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  • A groupoid can be regarded as a small category in which every arrow is an isomorphism
  • A monoid can be regarded as a small category with only a single object
  • A preorder can be regarded as a small category in which each hom-set has at most one element.

Hence in each case there is an inclusion functor between the corresponding category and the category of small categories. I wonder which of these inclusion functors have a left adjoint, and how to construct them.

To map an arbitrary small category to a groupoid, I would like to just omit all arrows which are not isomorphisms. Even so this seems to be a canonical construction, it doesn't seem to be a functor. After all a functor should map every arrow somewhere, but what to do with the omitted arrows? (Looks like I fell into a trap, the "internal" arrows are not the relevant morphisms here.) But maybe there is a completely different ("Grothendieck group" like) construction, which actually works and is a left adjoint?

To map an arbitrary small category to a monoid, I would like to single out one object. However, this doesn't seem to be a canonical construction. But perhaps the following construction works. If the category has more than a single object, then I add ("adjoin") a new bottom element (or "morphism"), and define every undefined composition to give the bottom element. The resulting binary operation is total and associative, so this seems to be a canonical construction. It maps each object to the single monoid object and each morphism to an element of the monoid, so it seem to be a functor. But is this functor a left adjoint of the inclusion functor?

To map an arbitrary small category to a preorder, I could just replace each non-empty hom-set by a hom-set with a single element. This construction should give the left adjoint functor of the inclusion functor, no?

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Freyd's theorem constructs it explicitly. –  user40276 Feb 2 at 16:16
    
The inclusion functor $\mathbf{Grp}\to\mathbf{Cat}$ doesn't preserve colimits... –  Oskar Feb 2 at 16:20
    
@MartinBrandenburg I mean if it satisfies the conditions (which apparently holds), Freyd's theorem shows an explicitly construction. –  user40276 Feb 2 at 16:21
    
Yes, if you read the proof carefully there is explicit construction. So, apparently, for grupoids it does not hold. –  user40276 Feb 2 at 16:24
    
@Oskar Could please show a counter-example? I'm very interested in it. –  user40276 Feb 2 at 16:26
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2 Answers 2

up vote 10 down vote accepted

You have correctly described the right adjoint of $\mathsf{Gpd} \to \mathsf{Cat}$. It maps a small category to its core. It is a functor $\mathsf{Cat} \to \mathsf{Gpd}$. Given a functor between small categories, it maps isomorphisms to isomorphisms, hence restricts to a functor between the cores.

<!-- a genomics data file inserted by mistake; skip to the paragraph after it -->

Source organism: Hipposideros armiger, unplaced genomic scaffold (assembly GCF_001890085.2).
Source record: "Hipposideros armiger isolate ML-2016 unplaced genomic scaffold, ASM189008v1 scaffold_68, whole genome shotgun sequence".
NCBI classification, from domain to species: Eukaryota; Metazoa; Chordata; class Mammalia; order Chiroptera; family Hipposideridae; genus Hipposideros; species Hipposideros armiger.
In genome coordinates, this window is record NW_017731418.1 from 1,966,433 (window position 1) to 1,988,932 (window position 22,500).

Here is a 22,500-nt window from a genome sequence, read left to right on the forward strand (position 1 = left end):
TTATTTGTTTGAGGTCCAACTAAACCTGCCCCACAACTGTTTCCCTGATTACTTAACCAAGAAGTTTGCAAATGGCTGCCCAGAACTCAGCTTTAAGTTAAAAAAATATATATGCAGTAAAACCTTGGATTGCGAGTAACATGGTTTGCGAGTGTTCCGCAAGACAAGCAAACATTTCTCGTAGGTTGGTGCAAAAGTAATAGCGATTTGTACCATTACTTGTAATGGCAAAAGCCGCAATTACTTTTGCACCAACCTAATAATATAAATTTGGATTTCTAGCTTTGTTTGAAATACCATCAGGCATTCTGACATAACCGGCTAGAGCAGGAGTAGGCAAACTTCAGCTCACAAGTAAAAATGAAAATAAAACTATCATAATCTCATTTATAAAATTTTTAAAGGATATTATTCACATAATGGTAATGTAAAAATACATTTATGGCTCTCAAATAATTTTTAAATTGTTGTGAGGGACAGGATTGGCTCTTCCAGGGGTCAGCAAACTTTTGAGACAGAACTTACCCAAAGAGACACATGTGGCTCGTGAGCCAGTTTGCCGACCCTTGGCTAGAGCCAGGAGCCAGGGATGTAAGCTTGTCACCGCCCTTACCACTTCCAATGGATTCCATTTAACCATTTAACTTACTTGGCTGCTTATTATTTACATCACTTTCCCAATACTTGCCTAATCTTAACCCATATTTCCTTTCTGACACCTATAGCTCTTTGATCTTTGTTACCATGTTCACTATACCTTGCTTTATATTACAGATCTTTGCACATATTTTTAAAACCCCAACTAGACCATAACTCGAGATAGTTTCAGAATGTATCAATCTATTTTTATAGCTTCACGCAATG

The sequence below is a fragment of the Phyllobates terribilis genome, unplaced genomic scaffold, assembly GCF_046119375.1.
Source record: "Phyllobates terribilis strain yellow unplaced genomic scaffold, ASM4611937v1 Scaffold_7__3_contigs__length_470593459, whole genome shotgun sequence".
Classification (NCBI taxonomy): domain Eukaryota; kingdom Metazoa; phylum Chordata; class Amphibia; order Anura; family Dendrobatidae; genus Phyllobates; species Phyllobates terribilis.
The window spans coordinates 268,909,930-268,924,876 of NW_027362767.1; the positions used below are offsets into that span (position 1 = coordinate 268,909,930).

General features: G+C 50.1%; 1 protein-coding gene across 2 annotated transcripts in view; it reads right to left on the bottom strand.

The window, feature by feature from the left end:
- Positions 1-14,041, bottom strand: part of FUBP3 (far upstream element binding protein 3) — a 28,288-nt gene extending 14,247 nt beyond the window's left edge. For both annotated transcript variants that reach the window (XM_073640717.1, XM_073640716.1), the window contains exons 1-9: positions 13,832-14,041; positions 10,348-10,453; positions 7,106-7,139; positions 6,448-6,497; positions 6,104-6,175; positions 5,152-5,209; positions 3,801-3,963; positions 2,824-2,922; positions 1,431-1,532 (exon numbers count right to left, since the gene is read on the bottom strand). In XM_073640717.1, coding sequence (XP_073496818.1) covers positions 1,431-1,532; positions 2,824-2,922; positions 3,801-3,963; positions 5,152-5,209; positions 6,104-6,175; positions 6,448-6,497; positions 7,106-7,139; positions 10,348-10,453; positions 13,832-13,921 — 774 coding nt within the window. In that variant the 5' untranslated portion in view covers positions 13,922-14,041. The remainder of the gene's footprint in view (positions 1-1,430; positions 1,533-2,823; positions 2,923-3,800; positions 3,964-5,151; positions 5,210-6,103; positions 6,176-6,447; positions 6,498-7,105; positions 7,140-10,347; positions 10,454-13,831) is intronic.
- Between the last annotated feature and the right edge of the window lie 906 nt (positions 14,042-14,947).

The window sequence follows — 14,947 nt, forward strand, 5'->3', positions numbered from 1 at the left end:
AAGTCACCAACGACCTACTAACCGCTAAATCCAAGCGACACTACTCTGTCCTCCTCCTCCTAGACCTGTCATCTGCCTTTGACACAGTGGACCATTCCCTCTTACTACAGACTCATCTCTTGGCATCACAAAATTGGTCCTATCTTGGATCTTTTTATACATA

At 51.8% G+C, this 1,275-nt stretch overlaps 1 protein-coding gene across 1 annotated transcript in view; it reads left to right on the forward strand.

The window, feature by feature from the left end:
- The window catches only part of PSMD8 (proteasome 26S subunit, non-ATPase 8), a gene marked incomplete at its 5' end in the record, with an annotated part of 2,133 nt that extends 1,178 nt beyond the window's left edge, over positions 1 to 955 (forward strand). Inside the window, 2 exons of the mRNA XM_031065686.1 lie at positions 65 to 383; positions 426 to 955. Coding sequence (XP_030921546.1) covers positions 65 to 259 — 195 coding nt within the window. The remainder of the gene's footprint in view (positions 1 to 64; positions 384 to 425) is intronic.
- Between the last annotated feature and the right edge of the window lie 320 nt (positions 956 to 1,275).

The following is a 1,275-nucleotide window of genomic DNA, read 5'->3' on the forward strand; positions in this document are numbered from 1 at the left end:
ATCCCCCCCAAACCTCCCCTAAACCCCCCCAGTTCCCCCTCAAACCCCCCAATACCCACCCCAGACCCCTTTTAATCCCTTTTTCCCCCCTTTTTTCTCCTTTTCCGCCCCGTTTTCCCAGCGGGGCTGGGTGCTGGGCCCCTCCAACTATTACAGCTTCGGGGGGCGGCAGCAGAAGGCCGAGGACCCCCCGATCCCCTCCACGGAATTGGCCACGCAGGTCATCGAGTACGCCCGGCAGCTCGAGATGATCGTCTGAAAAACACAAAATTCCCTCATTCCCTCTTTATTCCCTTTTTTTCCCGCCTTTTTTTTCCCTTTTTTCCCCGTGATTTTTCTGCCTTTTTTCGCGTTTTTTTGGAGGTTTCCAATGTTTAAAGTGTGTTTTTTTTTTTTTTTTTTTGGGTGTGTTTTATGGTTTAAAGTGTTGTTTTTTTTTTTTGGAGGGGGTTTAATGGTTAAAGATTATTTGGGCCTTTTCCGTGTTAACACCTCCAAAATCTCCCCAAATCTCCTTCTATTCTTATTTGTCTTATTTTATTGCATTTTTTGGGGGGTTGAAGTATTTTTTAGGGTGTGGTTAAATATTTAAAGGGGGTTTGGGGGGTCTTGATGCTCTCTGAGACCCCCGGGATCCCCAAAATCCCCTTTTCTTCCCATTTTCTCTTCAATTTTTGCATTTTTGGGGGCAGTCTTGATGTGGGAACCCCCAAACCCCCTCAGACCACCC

The functor $\mathsf{Mon} \to \mathsf{Cat}$ has no right adjoint because it does not preserve colimits. In fact, already the initial object is not preserved (the initial monoid is $\{1\}$, whereas the initial category is empty). However, this functor has a left adjoint: We map a category $C$ to the free monoid generated by $\mathrm{Mor}(C)$ modulo the relations $[f] * [g] = [f \circ g]$ if $f,g \in \mathrm{Mor}(C)$ and $\mathrm{cod}(g)=\mathrm{dom}(f)$. In some sense this is the category with all objects contracted to a single object.

The functor $\mathsf{PreOrd} \to \mathsf{Cat}$ has a left adjoint: It maps a small category $C$ to the preorder on $\mathrm{Ob}(C)$ given by $X \leq Y$ iff there is a morphism $X \to Y$. But it has no right adjoint.

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Nice, but what about the left adjoint of $\mathbf{Gpd} \rightarrow \mathbf{Cat}$? –  user40276 Feb 2 at 17:09
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It also exists. One adjoins inverses to every morphism. –  Martin Brandenburg Feb 2 at 17:20
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Besides Martin's answer, you might enjoy adding - or should I say adjoining :-) - another adjunction to your already fine collection.

It's actually an adjunction quadruplet!

$$Comp \dashv D \dashv Ob \dashv Ind$$

where:

$Comp: \mathsf{Cat} \to \mathsf{Set}$, $C \mapsto $set of connected components of $C$

$D: \mathsf{Set} \to \mathsf{Cat}$, $S\mapsto $discrete category of $S$

$Ob: \mathsf{Cat} \to \mathsf{Set}$, $C \mapsto $set of objects of $C$

$Ind: \mathsf{Set} \to \mathsf{Cat}$, $S\mapsto $indiscrete category of $S$

$Ind(S)$ is the category with objects $S$ and exactly one arrow in every hom-set. It is a preorder, a groupoid and, if $S$ is not-empty, it is equivalent to the terminal category

All this can be read in CWM 2nd ed. page 90 exercise 9.

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@ThomasKlimpel Good catch! I edited. –  magma Feb 4 at 13:07
    
I would call $TC(S)$ the indiscrete category on $S$. –  Martin Brandenburg Feb 4 at 13:57
    
@MartinBrandenburg Thank you, I edited. –  magma Feb 4 at 14:36
    
These adjunctions are also adjunctions between $\mathsf{PreOrd}$ and $\mathsf{Set}$. All functors factor through the adjoint functors between $\mathsf{Cat}$ and $\mathsf{PreOrd}$. Only $D \dashv Ob$ is a "genuinely new" adjunction between $\mathsf{Set}$ and $\mathsf{Cat}$, because the corresponding functors between $\mathsf{PreOrd}$ and $\mathsf{Cat}$ are not adjoint in the same sense. –  Thomas Klimpel Feb 5 at 8:21
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